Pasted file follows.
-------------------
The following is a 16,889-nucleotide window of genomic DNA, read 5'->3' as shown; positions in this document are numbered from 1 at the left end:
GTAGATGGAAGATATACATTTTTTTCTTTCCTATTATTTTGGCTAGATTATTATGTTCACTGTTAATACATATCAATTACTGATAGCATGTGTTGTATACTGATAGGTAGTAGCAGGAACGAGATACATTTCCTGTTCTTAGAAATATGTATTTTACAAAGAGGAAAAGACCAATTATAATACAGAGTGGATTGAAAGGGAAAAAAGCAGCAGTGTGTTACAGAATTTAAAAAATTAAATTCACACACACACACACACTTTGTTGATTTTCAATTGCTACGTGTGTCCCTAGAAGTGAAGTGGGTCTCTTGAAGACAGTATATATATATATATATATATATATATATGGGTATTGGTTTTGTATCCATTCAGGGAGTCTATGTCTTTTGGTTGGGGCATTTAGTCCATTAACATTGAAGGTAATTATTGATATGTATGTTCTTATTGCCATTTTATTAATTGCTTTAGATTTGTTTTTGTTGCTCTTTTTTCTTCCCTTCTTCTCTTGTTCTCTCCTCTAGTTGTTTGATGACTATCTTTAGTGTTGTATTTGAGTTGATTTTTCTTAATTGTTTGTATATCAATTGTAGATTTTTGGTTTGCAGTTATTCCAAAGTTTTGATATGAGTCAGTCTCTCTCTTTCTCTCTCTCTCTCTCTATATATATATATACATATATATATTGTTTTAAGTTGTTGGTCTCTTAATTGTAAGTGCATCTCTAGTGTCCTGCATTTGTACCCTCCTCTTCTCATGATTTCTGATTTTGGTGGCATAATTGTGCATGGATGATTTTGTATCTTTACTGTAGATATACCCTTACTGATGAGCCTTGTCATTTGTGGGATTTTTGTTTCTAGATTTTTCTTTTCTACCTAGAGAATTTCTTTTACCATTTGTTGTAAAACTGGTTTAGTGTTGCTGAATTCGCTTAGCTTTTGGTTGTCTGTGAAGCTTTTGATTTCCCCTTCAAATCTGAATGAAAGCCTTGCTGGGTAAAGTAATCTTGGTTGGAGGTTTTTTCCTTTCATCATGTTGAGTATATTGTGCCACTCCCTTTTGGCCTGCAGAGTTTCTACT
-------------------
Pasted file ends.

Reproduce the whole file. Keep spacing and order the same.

The following is a 16,889-nucleotide window of genomic DNA, read 5'->3' as shown; positions in this document are numbered from 1 at the left end:
GTAGATGGAAGATATACATTTTTTTCTTTCCTATTATTTTGGCTAGATTATTATGTTCACTGTTAATACATATCAATTACTGATAGCATGTGTTGTATACTGATAGGTAGTAGCAGGAACGAGATACATTTCCTGTTCTTAGAAATATGTATTTTACAAAGAGGAAAAGACCAATTATAATACAGAGTGGATTGAAAGGGAAAAAAGCAGCAGTGTGTTACAGAATTTAAAAAATTAAATTCACACACACACACACACTTTGTTGATTTTCAATTGCTACGTGTGTCCCTAGAAGTGAAGTGGGTCTCTTGAAGACAGTATATATATATATATATATATATATATATGGGTATTGGTTTTGTATCCATTCAGGGAGTCTATGTCTTTTGGTTGGGGCATTTAGTCCATTAACATTGAAGGTAATTATTGATATGTATGTTCTTATTGCCATTTTATTAATTGCTTTAGATTTGTTTTTGTTGCTCTTTTTTCTTCCCTTCTTCTCTTGTTCTCTCCTCTAGTTGTTTGATGACTATCTTTAGTGTTGTATTTGAGTTGATTTTTCTTAATTGTTTGTATATCAATTGTAGATTTTTGGTTTGCAGTTATTCCAAAGTTTTGATATGAGTCAGTCTCTCTCTTTCTCTCTCTCTCTCTCTATATATATATATACATATATATATTGTTTTAAGTTGTTGGTCTCTTAATTGTAAGTGCATCTCTAGTGTCCTGCATTTGTACCCTCCTCTTCTCATGATTTCTGATTTTGGTGGCATAATTGTGCATGGATGATTTTGTATCTTTACTGTAGATATACCCTTACTGATGAGCCTTGTCATTTGTGGGATTTTTGTTTCTAGATTTTTCTTTTCTACCTAGAGAATTTCTTTTACCATTTGTTGTAAAACTGGTTTAGTGTTGCTGAATTCGCTTAGCTTTTGGTTGTCTGTGAAGCTTTTGATTTCCCCTTCAAATCTGAATGAAAGCCTTGCTGGGTAAAGTAATCTTGGTTGGAGGTTTTTTCCTTTCATCATGTTGAGTATATTGTGCCACTCCCTTTTGGCCTGCAGAGTTTCTACT